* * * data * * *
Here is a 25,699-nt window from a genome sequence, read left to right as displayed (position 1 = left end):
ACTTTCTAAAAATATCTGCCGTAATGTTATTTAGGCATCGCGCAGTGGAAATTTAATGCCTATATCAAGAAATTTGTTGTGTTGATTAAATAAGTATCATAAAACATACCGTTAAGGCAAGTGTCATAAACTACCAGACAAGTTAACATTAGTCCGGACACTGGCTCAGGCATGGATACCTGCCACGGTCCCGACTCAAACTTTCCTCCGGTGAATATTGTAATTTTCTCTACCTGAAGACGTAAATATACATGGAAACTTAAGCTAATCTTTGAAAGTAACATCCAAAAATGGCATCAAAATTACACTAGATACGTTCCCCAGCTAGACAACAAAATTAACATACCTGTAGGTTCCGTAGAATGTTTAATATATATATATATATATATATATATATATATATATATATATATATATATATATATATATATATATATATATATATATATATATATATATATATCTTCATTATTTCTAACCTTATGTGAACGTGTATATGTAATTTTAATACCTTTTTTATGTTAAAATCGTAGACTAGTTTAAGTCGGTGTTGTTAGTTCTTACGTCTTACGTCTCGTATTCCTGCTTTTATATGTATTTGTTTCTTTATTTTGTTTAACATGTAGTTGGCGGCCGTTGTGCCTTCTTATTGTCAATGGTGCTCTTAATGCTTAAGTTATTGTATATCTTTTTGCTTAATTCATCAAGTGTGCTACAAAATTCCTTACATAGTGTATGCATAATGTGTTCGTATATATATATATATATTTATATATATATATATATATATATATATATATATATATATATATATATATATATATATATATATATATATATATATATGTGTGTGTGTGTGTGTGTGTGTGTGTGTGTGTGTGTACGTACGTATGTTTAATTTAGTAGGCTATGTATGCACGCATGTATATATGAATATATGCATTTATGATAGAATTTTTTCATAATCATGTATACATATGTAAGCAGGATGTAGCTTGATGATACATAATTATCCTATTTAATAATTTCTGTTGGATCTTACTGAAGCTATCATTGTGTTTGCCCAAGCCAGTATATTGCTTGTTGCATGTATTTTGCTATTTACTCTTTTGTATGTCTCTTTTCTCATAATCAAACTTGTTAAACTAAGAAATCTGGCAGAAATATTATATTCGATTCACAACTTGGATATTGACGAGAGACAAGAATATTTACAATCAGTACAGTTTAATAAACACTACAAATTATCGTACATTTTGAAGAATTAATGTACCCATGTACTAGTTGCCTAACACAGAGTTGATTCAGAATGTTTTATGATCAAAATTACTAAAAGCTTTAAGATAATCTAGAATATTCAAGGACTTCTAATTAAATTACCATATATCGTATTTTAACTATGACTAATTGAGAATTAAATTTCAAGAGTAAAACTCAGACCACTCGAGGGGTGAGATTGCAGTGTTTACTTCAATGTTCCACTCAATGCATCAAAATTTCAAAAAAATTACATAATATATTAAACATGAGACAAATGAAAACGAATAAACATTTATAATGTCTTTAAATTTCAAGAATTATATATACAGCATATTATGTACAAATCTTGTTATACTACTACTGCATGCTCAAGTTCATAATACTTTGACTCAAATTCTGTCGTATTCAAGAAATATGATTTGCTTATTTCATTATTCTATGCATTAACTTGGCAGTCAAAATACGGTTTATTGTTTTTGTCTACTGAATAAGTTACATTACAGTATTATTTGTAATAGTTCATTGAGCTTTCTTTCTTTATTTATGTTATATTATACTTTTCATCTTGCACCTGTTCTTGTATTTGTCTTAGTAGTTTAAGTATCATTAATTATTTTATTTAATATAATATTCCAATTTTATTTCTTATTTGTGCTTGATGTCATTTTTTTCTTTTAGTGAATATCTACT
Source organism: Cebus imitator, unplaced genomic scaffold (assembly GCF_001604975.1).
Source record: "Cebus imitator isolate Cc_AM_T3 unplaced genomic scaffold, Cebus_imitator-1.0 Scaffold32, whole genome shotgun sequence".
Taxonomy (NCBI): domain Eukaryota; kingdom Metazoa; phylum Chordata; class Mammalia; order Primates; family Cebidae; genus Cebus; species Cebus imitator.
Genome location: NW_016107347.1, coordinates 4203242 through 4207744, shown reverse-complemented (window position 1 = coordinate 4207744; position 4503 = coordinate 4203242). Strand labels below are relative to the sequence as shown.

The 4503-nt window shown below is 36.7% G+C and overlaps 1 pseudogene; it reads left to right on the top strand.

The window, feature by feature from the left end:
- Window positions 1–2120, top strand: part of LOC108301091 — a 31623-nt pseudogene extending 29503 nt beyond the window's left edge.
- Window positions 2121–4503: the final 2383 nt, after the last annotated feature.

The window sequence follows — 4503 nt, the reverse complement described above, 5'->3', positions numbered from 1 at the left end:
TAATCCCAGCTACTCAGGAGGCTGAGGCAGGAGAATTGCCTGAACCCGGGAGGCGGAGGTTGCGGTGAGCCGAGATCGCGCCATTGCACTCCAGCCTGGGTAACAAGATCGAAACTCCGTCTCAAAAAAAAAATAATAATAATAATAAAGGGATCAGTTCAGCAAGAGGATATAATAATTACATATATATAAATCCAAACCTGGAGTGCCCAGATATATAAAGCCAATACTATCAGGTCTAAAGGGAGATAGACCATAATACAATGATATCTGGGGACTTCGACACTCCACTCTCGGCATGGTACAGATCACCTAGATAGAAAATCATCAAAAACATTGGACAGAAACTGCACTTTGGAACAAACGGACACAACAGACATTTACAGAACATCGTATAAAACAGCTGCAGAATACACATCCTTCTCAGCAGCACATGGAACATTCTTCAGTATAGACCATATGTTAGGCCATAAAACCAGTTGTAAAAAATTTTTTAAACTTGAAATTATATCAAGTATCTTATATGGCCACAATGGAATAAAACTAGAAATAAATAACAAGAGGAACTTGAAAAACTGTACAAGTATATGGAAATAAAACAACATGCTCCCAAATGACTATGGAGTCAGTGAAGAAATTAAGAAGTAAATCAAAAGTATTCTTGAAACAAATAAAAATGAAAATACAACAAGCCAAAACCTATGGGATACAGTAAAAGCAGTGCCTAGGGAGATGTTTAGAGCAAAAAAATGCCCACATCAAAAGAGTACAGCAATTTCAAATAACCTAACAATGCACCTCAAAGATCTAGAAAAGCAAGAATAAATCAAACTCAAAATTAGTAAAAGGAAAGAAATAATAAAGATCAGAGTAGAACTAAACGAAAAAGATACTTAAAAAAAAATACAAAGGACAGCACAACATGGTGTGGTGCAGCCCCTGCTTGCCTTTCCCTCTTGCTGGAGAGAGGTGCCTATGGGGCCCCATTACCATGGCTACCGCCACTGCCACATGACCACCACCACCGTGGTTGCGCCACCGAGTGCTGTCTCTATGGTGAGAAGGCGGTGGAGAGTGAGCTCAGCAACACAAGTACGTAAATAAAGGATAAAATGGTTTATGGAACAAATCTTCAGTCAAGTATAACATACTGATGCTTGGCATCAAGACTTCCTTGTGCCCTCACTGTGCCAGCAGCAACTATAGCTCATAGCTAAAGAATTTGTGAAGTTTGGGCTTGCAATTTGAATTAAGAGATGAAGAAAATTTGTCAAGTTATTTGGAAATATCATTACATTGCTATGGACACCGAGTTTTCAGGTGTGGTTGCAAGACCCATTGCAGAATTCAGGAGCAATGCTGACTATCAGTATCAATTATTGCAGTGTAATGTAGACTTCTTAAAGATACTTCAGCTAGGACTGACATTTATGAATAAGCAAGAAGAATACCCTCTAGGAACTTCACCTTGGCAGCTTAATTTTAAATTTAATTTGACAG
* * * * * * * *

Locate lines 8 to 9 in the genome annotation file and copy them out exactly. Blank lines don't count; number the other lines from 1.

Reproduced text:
The window, feature by feature from the left end:
- Window positions 1–2120, top strand: part of LOC108301091 — a 31623-nt pseudogene extending 29503 nt beyond the window's left edge.